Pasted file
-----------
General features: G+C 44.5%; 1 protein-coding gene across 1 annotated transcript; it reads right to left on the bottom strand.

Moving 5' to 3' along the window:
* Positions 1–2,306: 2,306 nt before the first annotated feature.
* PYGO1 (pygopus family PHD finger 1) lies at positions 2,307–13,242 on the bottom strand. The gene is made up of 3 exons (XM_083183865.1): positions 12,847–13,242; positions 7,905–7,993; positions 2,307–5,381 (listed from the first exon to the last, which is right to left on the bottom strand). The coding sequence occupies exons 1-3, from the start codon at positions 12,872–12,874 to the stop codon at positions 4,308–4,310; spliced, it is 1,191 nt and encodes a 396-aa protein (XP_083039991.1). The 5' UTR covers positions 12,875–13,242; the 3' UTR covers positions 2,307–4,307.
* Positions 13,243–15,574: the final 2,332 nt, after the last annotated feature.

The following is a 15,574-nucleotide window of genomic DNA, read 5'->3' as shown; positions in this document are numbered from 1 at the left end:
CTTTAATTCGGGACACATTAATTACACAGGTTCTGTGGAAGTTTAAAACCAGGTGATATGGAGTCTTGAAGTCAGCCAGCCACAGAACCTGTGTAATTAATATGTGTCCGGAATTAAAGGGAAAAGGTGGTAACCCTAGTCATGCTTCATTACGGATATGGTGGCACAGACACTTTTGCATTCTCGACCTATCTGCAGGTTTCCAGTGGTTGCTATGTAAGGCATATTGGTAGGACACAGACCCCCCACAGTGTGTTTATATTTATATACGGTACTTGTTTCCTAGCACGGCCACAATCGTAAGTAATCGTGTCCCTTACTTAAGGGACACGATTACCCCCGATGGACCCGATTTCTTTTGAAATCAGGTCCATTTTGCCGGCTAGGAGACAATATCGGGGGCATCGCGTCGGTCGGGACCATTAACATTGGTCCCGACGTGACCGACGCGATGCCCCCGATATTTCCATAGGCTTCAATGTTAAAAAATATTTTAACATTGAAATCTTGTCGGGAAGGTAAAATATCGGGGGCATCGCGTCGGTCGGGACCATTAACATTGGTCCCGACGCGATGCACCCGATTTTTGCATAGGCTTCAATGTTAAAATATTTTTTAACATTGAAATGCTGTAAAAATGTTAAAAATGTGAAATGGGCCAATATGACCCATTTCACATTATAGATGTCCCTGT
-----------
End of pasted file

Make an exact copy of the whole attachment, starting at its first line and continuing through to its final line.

General features: G+C 44.5%; 1 protein-coding gene across 1 annotated transcript; it reads right to left on the bottom strand.

Moving 5' to 3' along the window:
* Positions 1–2,306: 2,306 nt before the first annotated feature.
* PYGO1 (pygopus family PHD finger 1) lies at positions 2,307–13,242 on the bottom strand. The gene is made up of 3 exons (XM_083183865.1): positions 12,847–13,242; positions 7,905–7,993; positions 2,307–5,381 (listed from the first exon to the last, which is right to left on the bottom strand). The coding sequence occupies exons 1-3, from the start codon at positions 12,872–12,874 to the stop codon at positions 4,308–4,310; spliced, it is 1,191 nt and encodes a 396-aa protein (XP_083039991.1). The 5' UTR covers positions 12,875–13,242; the 3' UTR covers positions 2,307–4,307.
* Positions 13,243–15,574: the final 2,332 nt, after the last annotated feature.

The following is a 15,574-nucleotide window of genomic DNA, read 5'->3' as shown; positions in this document are numbered from 1 at the left end:
CTTTAATTCGGGACACATTAATTACACAGGTTCTGTGGAAGTTTAAAACCAGGTGATATGGAGTCTTGAAGTCAGCCAGCCACAGAACCTGTGTAATTAATATGTGTCCGGAATTAAAGGGAAAAGGTGGTAACCCTAGTCATGCTTCATTACGGATATGGTGGCACAGACACTTTTGCATTCTCGACCTATCTGCAGGTTTCCAGTGGTTGCTATGTAAGGCATATTGGTAGGACACAGACCCCCCACAGTGTGTTTATATTTATATACGGTACTTGTTTCCTAGCACGGCCACAATCGTAAGTAATCGTGTCCCTTACTTAAGGGACACGATTACCCCCGATGGACCCGATTTCTTTTGAAATCAGGTCCATTTTGCCGGCTAGGAGACAATATCGGGGGCATCGCGTCGGTCGGGACCATTAACATTGGTCCCGACGTGACCGACGCGATGCCCCCGATATTTCCATAGGCTTCAATGTTAAAAAATATTTTAACATTGAAATCTTGTCGGGAAGGTAAAATATCGGGGGCATCGCGTCGGTCGGGACCATTAACATTGGTCCCGACGCGATGCACCCGATTTTTGCATAGGCTTCAATGTTAAAATATTTTTTAACATTGAAATGCTGTAAAAATGTTAAAAATGTGAAATGGGCCAATATGACCCATTTCACATTATAGATGTCCCTGT